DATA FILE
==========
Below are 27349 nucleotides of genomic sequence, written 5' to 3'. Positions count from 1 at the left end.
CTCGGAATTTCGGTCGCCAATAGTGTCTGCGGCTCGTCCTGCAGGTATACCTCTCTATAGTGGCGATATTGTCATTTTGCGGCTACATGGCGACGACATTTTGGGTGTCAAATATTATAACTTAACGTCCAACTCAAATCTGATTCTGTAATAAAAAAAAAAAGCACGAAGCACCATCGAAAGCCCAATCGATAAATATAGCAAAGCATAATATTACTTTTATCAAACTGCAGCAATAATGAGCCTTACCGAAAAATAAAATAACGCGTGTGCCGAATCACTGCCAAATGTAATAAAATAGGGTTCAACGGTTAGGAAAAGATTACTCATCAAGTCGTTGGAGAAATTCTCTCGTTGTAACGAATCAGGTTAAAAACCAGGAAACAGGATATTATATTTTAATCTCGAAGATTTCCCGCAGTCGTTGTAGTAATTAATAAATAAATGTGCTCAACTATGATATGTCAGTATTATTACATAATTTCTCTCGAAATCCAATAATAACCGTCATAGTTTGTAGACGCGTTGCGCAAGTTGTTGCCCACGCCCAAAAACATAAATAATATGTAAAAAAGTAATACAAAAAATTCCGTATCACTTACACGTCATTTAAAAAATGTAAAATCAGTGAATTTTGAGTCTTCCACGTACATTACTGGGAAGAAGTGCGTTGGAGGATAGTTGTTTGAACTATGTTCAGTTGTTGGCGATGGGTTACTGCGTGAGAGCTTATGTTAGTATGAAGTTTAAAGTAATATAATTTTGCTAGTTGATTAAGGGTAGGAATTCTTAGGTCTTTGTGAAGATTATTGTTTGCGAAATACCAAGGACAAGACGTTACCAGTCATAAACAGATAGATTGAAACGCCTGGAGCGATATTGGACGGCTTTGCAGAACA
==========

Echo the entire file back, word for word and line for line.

Below are 27349 nucleotides of genomic sequence, written 5' to 3'. Positions count from 1 at the left end.
CTCGGAATTTCGGTCGCCAATAGTGTCTGCGGCTCGTCCTGCAGGTATACCTCTCTATAGTGGCGATATTGTCATTTTGCGGCTACATGGCGACGACATTTTGGGTGTCAAATATTATAACTTAACGTCCAACTCAAATCTGATTCTGTAATAAAAAAAAAAAGCACGAAGCACCATCGAAAGCCCAATCGATAAATATAGCAAAGCATAATATTACTTTTATCAAACTGCAGCAATAATGAGCCTTACCGAAAAATAAAATAACGCGTGTGCCGAATCACTGCCAAATGTAATAAAATAGGGTTCAACGGTTAGGAAAAGATTACTCATCAAGTCGTTGGAGAAATTCTCTCGTTGTAACGAATCAGGTTAAAAACCAGGAAACAGGATATTATATTTTAATCTCGAAGATTTCCCGCAGTCGTTGTAGTAATTAATAAATAAATGTGCTCAACTATGATATGTCAGTATTATTACATAATTTCTCTCGAAATCCAATAATAACCGTCATAGTTTGTAGACGCGTTGCGCAAGTTGTTGCCCACGCCCAAAAACATAAATAATATGTAAAAAAGTAATACAAAAAATTCCGTATCACTTACACGTCATTTAAAAAATGTAAAATCAGTGAATTTTGAGTCTTCCACGTACATTACTGGGAAGAAGTGCGTTGGAGGATAGTTGTTTGAACTATGTTCAGTTGTTGGCGATGGGTTACTGCGTGAGAGCTTATGTTAGTATGAAGTTTAAAGTAATATAATTTTGCTAGTTGATTAAGGGTAGGAATTCTTAGGTCTTTGTGAAGATTATTGTTTGCGAAATACCAAGGACAAGACGTTACCAGTCATAAACAGATAGATTGAAACGCCTGGAGCGATATTGGACGGCTTTGCAGAACA